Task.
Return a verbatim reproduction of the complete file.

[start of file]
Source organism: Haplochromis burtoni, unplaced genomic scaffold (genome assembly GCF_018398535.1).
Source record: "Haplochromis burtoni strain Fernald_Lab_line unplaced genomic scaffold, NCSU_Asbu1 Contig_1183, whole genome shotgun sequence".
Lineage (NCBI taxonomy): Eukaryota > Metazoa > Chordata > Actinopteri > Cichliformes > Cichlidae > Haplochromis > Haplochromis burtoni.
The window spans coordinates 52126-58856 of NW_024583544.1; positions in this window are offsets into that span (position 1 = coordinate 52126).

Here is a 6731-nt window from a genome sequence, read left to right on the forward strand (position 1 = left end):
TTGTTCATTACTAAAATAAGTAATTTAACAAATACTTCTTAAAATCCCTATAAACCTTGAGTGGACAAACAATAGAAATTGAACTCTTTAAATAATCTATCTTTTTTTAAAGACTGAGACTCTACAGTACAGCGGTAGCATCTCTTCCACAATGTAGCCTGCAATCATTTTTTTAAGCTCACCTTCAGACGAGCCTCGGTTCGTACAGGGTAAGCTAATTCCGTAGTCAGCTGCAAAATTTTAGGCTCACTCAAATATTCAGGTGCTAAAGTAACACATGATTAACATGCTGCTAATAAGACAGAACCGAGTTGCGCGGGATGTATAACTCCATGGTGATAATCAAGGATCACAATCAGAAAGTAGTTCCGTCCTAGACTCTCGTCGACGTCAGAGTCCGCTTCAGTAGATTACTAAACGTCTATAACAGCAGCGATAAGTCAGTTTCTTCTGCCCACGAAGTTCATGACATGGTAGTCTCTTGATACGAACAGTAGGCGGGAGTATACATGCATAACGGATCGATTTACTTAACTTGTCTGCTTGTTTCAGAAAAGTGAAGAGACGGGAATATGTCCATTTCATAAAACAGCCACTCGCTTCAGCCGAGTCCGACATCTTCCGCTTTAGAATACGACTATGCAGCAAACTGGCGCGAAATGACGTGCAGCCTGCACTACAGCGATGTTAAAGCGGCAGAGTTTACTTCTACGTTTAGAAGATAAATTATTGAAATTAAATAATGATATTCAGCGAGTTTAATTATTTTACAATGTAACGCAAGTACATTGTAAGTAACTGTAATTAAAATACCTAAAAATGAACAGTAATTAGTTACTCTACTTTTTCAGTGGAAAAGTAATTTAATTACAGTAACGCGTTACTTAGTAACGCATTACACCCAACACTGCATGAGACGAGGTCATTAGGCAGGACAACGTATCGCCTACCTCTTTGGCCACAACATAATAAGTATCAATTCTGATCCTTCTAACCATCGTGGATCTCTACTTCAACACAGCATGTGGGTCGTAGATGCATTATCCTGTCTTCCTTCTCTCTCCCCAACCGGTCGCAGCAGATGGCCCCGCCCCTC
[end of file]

Source organism: Haplochromis burtoni, unplaced genomic scaffold (genome assembly GCF_018398535.1).
Source record: "Haplochromis burtoni strain Fernald_Lab_line unplaced genomic scaffold, NCSU_Asbu1 Contig_1183, whole genome shotgun sequence".
Lineage (NCBI taxonomy): Eukaryota > Metazoa > Chordata > Actinopteri > Cichliformes > Cichlidae > Haplochromis > Haplochromis burtoni.
The window spans coordinates 52126-58856 of NW_024583544.1; positions in this window are offsets into that span (position 1 = coordinate 52126).

Here is a 6731-nt window from a genome sequence, read left to right on the forward strand (position 1 = left end):
TTGTTCATTACTAAAATAAGTAATTTAACAAATACTTCTTAAAATCCCTATAAACCTTGAGTGGACAAACAATAGAAATTGAACTCTTTAAATAATCTATCTTTTTTTAAAGACTGAGACTCTACAGTACAGCGGTAGCATCTCTTCCACAATGTAGCCTGCAATCATTTTTTTAAGCTCACCTTCAGACGAGCCTCGGTTCGTACAGGGTAAGCTAATTCCGTAGTCAGCTGCAAAATTTTAGGCTCACTCAAATATTCAGGTGCTAAAGTAACACATGATTAACATGCTGCTAATAAGACAGAACCGAGTTGCGCGGGATGTATAACTCCATGGTGATAATCAAGGATCACAATCAGAAAGTAGTTCCGTCCTAGACTCTCGTCGACGTCAGAGTCCGCTTCAGTAGATTACTAAACGTCTATAACAGCAGCGATAAGTCAGTTTCTTCTGCCCACGAAGTTCATGACATGGTAGTCTCTTGATACGAACAGTAGGCGGGAGTATACATGCATAACGGATCGATTTACTTAACTTGTCTGCTTGTTTCAGAAAAGTGAAGAGACGGGAATATGTCCATTTCATAAAACAGCCACTCGCTTCAGCCGAGTCCGACATCTTCCGCTTTAGAATACGACTATGCAGCAAACTGGCGCGAAATGACGTGCAGCCTGCACTACAGCGATGTTAAAGCGGCAGAGTTTACTTCTACGTTTAGAAGATAAATTATTGAAATTAAATAATGATATTCAGCGAGTTTAATTATTTTACAATGTAACGCAAGTACATTGTAAGTAACTGTAATTAAAATACCTAAAAATGAACAGTAATTAGTTACTCTACTTTTTCAGTGGAAAAGTAATTTAATTACAGTAACGCGTTACTTAGTAACGCATTACACCCAACACTGCATGAGACGAGGTCATTAGGCAGGACAACGTATCGCCTACCTCTTTGGCCACAACATAATAAGTATCAATTCTGATCCTTCTAACCATCGTGGATCTCTACTTCAACACAGCATGTGGGTCGTAGATGCATTATCCTGTCTTCCTTCTCTCTCCCCAACCGGTCGCAGCAGATGGCCCCGCCCCTC